NEW YORK (Reuters) - New applications for U.S. jobless benefits dipped in the latest week but remained at levels that were too high to put a dent in the unemployment rate.
U.S. housing starts rose more than expected and permits for future construction touched a five month high in May, a government report showed on Thursday, but any recovery will be hampered by a glut of pre-owned homes.
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CLAIMS * The Labor Department said on Thursday new jobless claims fell to 414,000 in the week ended June 11 from an upwardly revised 430,000 in the prior week. * Economists polled by Reuters had been looking for a smaller decline to 420,000. Claims have been above 400,000 for two months now, reflecting a rough patch in the recovery that has led to renewed weakness in an already anemic job market.
HOUSING * The Commerce Department said housing starts rose 3.5 percent to a seasonally adjusted annual rate of 560,000 units, retracing almost half of April's steep decline. * April's starts were revised up to a 541,000 unit pace, which was previously reported as a 523,000 unit rate. * Economists polled by Reuters had forecast housing starts rising to a 540,000-unit rate. * Compared to May last year, residential construction was down 3.4 percent.
ELIZABETH MILLER, PRESIDENT, SUMMIT PLACE FINANCIAL ADVISORS, SUMMIT, NEW JERSEY:
"I think this data is going to be important today. Jobless claims fell 16,000, which is a nice improvement and a little better than consensus. The improvement is not huge, but I think given the trend we've been on, this is going to get a fair amount of attention, at least to start the market off. I don't know if this is strong enough to continue for the rest of the day. Obviously the turmoil in Europe continues to overhang the market, but I think investors are looking for reasons to come back to the market, so we should get at least a nice start."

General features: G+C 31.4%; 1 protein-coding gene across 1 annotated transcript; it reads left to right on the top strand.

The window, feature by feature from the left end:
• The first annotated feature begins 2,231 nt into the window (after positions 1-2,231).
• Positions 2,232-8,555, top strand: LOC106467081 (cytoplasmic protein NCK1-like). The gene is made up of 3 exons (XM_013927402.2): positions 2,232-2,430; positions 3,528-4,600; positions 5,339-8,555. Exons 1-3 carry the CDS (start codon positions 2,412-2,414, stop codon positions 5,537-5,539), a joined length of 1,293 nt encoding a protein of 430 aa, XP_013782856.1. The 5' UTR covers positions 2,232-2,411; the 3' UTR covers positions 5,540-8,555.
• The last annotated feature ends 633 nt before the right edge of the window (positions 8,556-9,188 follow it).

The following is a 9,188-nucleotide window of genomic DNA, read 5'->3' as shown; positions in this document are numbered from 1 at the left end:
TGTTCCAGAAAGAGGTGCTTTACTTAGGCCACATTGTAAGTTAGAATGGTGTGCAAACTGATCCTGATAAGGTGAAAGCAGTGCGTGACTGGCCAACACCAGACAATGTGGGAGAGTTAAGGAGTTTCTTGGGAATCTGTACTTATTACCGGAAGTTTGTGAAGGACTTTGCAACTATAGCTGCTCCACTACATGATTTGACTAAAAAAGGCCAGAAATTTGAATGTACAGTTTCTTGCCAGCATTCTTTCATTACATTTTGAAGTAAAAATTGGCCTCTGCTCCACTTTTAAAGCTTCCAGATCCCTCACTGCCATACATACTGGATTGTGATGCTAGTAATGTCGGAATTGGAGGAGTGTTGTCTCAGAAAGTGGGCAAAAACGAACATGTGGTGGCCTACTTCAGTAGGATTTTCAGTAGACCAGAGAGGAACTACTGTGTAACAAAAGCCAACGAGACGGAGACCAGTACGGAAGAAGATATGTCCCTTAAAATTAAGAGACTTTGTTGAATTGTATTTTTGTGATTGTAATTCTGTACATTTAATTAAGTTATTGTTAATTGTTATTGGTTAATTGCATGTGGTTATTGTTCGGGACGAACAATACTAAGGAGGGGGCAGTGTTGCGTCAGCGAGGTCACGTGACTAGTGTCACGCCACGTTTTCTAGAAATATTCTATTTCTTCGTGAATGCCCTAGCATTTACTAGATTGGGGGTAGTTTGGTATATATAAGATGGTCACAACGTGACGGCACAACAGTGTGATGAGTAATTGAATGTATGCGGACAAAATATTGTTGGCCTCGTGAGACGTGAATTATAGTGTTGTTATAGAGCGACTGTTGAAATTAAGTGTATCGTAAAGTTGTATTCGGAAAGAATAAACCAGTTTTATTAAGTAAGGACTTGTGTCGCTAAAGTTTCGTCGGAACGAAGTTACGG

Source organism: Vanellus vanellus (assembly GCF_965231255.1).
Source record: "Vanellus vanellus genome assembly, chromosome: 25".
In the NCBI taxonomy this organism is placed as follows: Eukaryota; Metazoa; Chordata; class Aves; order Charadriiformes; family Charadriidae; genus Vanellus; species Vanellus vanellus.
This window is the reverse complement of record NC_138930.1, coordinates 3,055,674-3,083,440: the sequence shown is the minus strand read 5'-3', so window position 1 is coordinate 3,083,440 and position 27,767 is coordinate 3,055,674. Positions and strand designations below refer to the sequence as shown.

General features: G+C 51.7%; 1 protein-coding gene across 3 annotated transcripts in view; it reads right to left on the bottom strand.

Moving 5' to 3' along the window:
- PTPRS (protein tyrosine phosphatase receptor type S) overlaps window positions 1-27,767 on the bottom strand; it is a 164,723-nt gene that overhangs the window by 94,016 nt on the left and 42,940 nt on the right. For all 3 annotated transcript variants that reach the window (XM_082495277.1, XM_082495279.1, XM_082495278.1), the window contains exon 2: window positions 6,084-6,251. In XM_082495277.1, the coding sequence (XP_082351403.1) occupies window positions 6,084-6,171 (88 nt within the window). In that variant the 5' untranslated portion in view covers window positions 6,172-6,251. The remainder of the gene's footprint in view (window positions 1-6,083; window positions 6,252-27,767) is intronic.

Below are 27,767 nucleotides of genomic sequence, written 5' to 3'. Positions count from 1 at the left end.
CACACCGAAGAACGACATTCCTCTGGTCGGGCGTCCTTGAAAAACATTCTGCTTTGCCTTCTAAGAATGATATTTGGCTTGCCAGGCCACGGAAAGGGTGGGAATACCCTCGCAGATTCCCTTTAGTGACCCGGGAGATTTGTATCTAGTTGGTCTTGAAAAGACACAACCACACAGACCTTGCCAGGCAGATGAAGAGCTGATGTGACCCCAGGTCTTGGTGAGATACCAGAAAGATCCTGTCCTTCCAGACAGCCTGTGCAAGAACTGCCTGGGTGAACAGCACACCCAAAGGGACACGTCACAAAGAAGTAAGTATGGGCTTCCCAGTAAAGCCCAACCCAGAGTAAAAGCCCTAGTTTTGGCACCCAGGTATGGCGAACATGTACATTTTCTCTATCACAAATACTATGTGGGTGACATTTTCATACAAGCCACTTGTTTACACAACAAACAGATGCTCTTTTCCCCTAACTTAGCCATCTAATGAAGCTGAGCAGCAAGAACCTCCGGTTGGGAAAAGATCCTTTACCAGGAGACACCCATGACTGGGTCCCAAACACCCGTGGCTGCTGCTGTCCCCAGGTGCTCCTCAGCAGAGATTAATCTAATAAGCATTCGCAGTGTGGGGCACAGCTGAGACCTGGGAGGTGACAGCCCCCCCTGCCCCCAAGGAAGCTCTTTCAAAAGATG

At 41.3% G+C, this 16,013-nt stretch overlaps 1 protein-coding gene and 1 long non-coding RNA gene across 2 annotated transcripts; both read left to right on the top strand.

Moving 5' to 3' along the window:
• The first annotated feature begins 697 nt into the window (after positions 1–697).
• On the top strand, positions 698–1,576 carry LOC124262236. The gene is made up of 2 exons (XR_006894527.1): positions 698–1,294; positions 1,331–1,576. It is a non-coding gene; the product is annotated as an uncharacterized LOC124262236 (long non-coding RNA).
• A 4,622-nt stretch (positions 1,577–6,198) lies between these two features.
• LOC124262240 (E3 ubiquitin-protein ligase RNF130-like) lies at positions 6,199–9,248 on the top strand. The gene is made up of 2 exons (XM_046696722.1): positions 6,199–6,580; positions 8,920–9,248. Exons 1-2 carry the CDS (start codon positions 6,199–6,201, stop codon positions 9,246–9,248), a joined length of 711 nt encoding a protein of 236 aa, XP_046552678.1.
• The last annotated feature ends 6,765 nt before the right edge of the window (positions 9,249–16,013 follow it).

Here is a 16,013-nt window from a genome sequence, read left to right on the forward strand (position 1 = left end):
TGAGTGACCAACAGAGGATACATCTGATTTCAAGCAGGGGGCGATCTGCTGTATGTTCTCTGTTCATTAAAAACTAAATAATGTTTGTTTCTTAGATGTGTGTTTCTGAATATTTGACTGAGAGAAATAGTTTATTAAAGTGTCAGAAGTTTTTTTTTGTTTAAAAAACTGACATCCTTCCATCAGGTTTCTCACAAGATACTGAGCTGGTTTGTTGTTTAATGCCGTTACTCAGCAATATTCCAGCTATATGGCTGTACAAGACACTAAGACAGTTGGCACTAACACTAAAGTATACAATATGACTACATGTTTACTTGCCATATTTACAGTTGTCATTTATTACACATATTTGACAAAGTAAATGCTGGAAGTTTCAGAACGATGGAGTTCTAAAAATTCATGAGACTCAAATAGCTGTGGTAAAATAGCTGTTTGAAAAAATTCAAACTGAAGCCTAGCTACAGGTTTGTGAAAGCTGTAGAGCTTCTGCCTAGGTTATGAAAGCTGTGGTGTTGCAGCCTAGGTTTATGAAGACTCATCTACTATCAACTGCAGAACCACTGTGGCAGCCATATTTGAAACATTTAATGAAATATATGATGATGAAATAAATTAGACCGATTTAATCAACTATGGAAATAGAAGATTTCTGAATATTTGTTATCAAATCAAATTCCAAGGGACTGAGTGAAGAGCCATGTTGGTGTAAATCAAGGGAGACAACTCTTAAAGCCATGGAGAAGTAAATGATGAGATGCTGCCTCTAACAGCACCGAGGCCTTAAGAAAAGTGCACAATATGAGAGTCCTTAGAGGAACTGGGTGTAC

MARK VITNER, SENIOR ECONOMIST, WELL FARGO SECURITIES, CHARLOTTE, NORTH CAROLINA:
JOBLESS CLAIMS: "It's a slight positive. Jobless claims over 400,000 is still very high but it's a lower number than expected. We are looking for jobless claims to decline over the next few weeks.
"The June payroll number will be better than May because the effect from the supply-chain disruption is likely over. It's going to be over 100,000, and maybe up to 150,000. But it's too soon to tell. We might know better next week."
HOUSING STARTS: "We were looking for a bigger jump in multi-family starts. It's a sign we had a better weather in May. We also saw a big jump in permits with most of them in apartments. We are hearing a lot of apartment developers have projects in the works if they can get financing. There is perhaps a recovery in multi-family construction which is demand driven not due to tax incentives."
OMER ESINER, CHIEF MARKET ANALYST, COMMONWEALTH FOREIGN EXCHANGE, WASHINGTON:
RICH ILCZYSZYN, MARKET STRATEGIST, LIND WALDOCK, CHICAGO:
"Better than expected, and the data brought S&P futures up a tick or two, but this is a minor blip compared to the Greece debacle. The contagion thing is definitely going to impact France, and that could be bigger than Greece. Once we get through the better data here we're going to have to focus on Greece again, which isn't good. The data doesn't even matter right now, though if Greece hadn't returned to the forefront this would be positive at these technical levels. Once we get resolution on the Greece front I'm confident the market will zip right back up, with this data helping."
IAN POLLICK, ECONOMIC STRATEGIST, TD SECURITIES, TORONTO:
"It was a little bit better than the consensus estimate, but there was also a slight revision upward in the previous week's claims.
"Given the price action you're seeing today in the market this is largely going to fly under the radar. Typically this has been a good indicator for risk-on or risk-off on a Thursday morning, but this week the market is focused on news coming out of Europe.
"The broader theme we have to look at is that the pace of job destruction is slowing but the pace of job creation is also a bit tepid. Obviously this is one of the bottlenecks of the recovery."
VIMOMBI NSHOM, ECONOMIST, IFR ECONOMICS, A UNIT OF THOMSON REUTERS:
"The number of people filing claims for unemployment insurance for the first time fell to 414,000 for the week ending June 11, aided by corresponding seasonal factor. The reference week in this report was a week following a Federal holiday (Memorial Day was the prior Monday), and whereby habitually the level increases after a shortened workweek, the seasonal expectation provided breathing room for a gain. Unadjusted claims only rose two-thirds of the expectation (28k), thus on an adjusted basis, claims improved."
MARKET REACTION: STOCKS: U.S. stock index futures trim losses BONDS: U.S. bond prices trim gains